Pia, what a brilliant essay. I think, for starters, we need to distinguish between leaders who start social movements who remain at the top of the hierarchy (because they want to be a rock star) versus those who foment social movements of sorts that strive to create a world that recognizes we all have singular leadership talents and potentials, and that the great tragedy is that even the most open societies tend not to be structured in ways that facilitate this (or that even care to). It's one thing for a leader (such as a president) to tell us all that we are leaders, but it's another for him to help create the type of revolutionary, egalitarian structure necessary to realize this. Nonprofits themselves tend to have hierarchies because that is what is required for them to operate, but even so, some may recognize this as simply a necessary requirement, yet their outreach itself clearly demonstrates their efforts to make ours a world in which everyone's leadership capacities can be tapped into. Others, on the other hand, may claim to aim to create conditions that enable all to engage in civic activities whose full realization both hinge and thrive on their involvement, yet in truth thrive on the artificial hierarchies they putatively disdain. Here's where 'outcome' measures of creative qualitative and quantitative sorts can distinguish one from the other. I'm not sure the issue is one of scrapping the existing model and supplanting it with an open source one, but looking at what combination of paradigms might create a world in which, as Sly and the Family Stone put it, "Everybody is a star" — not a rock star, but someone who shines, whether she receives heaps of notoriety or praise, or little (if any) at all. Anyway, these are just some hurried thoughts to get the debate ball rolling.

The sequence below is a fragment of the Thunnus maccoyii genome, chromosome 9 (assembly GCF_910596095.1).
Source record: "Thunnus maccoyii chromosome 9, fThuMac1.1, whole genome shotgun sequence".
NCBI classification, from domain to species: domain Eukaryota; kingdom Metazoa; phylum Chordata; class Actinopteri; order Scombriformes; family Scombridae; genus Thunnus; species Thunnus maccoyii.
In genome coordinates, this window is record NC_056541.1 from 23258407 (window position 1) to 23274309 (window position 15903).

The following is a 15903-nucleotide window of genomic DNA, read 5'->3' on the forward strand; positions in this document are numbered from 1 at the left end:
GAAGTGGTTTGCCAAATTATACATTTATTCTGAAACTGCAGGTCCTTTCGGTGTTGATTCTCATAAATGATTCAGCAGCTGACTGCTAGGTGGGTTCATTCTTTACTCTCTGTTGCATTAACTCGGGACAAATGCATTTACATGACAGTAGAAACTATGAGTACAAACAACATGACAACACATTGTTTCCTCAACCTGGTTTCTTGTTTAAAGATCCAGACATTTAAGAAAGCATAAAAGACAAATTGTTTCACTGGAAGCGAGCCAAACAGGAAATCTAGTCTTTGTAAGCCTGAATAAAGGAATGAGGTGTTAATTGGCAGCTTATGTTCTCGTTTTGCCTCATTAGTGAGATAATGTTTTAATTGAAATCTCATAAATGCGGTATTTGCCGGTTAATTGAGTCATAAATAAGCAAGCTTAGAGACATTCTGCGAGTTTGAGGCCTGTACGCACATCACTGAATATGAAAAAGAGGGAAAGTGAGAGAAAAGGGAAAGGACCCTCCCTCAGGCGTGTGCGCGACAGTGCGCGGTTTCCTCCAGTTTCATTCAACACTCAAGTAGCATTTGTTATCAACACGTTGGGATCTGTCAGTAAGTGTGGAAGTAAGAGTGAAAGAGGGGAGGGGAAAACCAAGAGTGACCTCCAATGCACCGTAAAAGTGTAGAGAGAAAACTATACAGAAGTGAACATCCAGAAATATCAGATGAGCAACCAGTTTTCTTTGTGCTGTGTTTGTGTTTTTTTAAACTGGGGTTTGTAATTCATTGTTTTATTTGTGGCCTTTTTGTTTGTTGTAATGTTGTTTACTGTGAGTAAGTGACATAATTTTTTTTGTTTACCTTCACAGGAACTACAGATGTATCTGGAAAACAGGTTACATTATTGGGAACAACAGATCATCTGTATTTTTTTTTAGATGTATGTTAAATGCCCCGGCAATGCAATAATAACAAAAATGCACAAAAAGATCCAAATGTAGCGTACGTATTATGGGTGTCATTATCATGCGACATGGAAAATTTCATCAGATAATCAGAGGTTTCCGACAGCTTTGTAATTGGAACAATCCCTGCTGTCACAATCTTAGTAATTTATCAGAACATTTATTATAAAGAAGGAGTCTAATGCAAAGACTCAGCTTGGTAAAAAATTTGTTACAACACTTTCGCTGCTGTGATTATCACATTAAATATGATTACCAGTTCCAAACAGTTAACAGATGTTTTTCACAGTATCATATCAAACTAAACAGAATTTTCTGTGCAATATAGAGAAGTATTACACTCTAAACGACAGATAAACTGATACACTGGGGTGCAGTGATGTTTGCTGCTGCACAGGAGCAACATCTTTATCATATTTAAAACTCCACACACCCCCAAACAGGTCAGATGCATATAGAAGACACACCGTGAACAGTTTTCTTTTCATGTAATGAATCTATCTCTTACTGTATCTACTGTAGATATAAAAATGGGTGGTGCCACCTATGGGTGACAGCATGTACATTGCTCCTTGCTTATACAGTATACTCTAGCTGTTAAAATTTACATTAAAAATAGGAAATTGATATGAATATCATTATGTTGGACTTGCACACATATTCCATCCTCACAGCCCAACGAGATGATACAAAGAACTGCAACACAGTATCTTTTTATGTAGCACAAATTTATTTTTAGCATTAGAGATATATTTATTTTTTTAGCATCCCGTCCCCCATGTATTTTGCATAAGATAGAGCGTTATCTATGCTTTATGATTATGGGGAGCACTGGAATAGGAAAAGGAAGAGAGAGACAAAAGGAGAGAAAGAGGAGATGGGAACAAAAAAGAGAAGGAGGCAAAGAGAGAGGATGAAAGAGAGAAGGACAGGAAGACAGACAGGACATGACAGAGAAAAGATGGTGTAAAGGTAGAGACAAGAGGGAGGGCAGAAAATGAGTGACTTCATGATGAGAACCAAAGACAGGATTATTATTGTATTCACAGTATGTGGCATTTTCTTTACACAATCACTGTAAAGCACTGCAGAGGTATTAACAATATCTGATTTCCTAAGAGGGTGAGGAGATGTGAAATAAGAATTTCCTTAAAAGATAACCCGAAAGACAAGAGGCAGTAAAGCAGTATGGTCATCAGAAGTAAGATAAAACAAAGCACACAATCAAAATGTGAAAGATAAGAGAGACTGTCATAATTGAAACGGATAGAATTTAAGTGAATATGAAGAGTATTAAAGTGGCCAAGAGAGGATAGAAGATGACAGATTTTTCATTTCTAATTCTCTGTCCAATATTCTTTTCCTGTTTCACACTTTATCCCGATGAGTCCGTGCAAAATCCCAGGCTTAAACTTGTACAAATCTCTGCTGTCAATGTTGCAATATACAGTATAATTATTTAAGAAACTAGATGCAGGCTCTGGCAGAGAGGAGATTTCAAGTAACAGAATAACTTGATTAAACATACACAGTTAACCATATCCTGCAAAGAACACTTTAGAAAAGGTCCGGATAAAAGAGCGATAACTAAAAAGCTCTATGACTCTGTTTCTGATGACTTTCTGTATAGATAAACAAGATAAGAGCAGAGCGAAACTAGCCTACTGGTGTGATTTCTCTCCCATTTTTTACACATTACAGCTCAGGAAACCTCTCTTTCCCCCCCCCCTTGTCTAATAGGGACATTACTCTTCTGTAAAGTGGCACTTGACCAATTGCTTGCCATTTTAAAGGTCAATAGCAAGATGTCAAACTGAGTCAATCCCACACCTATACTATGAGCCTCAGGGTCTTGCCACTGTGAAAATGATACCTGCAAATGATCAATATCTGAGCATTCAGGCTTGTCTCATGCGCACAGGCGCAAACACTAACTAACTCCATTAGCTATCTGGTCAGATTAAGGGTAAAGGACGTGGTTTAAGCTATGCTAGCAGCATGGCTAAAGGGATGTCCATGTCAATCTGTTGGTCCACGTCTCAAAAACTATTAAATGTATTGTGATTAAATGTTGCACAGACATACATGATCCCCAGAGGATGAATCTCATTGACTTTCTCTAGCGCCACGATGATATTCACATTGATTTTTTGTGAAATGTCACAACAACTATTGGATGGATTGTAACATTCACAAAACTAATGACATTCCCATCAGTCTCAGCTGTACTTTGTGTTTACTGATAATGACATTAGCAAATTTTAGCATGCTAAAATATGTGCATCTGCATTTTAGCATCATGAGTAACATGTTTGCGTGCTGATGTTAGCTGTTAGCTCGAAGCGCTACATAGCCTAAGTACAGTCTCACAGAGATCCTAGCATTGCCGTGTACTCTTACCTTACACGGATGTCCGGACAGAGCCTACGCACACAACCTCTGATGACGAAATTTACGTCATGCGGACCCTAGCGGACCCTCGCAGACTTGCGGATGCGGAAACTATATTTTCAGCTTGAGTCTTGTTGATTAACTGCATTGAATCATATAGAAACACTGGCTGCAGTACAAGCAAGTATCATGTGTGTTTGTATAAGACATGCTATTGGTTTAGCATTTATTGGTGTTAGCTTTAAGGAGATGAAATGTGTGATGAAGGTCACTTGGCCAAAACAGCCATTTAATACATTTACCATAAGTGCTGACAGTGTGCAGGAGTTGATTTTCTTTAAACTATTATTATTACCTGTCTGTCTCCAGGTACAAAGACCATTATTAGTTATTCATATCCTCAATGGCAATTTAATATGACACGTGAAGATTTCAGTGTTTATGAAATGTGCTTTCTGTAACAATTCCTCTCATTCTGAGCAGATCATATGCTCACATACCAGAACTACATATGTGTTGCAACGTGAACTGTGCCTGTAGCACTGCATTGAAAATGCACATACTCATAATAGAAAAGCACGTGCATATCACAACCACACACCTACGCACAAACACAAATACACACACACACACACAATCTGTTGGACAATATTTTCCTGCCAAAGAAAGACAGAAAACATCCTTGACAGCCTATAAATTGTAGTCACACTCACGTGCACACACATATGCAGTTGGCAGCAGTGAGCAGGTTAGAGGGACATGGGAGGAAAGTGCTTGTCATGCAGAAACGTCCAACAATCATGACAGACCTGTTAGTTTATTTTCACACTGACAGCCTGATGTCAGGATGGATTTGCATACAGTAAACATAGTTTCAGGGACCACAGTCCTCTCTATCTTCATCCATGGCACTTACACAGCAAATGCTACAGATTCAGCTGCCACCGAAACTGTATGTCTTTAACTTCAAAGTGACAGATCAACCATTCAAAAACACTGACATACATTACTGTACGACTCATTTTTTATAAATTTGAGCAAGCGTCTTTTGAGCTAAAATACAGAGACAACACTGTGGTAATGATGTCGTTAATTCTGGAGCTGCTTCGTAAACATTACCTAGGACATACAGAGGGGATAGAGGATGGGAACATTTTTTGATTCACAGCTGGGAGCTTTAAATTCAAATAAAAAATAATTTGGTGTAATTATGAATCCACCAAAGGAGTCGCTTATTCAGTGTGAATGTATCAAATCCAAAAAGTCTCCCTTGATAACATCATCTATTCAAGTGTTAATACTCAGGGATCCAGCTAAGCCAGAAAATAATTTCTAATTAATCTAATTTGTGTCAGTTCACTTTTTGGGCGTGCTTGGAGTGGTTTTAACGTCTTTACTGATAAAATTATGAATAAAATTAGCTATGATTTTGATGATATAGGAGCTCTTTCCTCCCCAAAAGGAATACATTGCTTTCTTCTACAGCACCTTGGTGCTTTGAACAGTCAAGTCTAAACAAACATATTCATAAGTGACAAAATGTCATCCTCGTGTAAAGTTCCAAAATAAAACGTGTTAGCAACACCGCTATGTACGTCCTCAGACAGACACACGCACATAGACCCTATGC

This is a very interesting post, John! I've been thinking lately about how we can foster leadership in the dialogue & deliberation / public engagement community. In these touch economic times, young people are having a hard time establishing or continuing careers in this kind of work, and I've been disturbed to see some real rising leaders in this field have to change careers.
People often get funding to bring "young people" to conferences and other gatherings in this field, but they are often college and graduate students who aren't necessarily going to focus on this type of work as a career.
To me, it's the more 'established' young people in their 20s and 30s who need to be cultivated and supported in our field.
I noticed at SOND2 recently (the Strengthening Our Nation's Democracy gathering of leaders in the "Democracy Reform Movement") that most of the people in the room were in their 50s and 60s. The younger people in the room didn't say much, and it made me wonder if the next generation of leaders in the democracy movement are getting the support and encouragement they need to step into many of these older leaders' shoes.
I'd like to see up-and-coming leaders get together to talk about what it is that THEY need in order to keep their careers going strong and eventually step into these major leadership roles. I'd like to see them find ways to provide each other with ongoing support and encouragement, advice and connections to mentors.
And just to clarify, I'm not talking about "rock stars" either–just some unsung up-and-comers who have fresh ideas, tons of energy, some real experience under their belt and lots of hootspah.
Sorry, Pia… I assumed the post was by John. What a great post! Hope my comments are of interest.
Hi Chris and Sandy:
Thanks for the rich responses!
Chris, you mention the creation of an "revolutionary, egalitarian structure" and
I'm wondering if you (in your travels) have seen examples of these at work in
the world successfully? I also really appreciate your notion of combining paradigms
as opposed to supplanting the dominant one (because, of course, the single
paradigm itself is part of the existing public narrative… aka the train wreck of
our two party system battling out of health care reform as we speak). It seems
to me that plurality and multiplicity are at the heart of your comments and, not
surprisingly, at the center of the any potent and potentially viable possibilities
for how to operate in our current context. Thank you!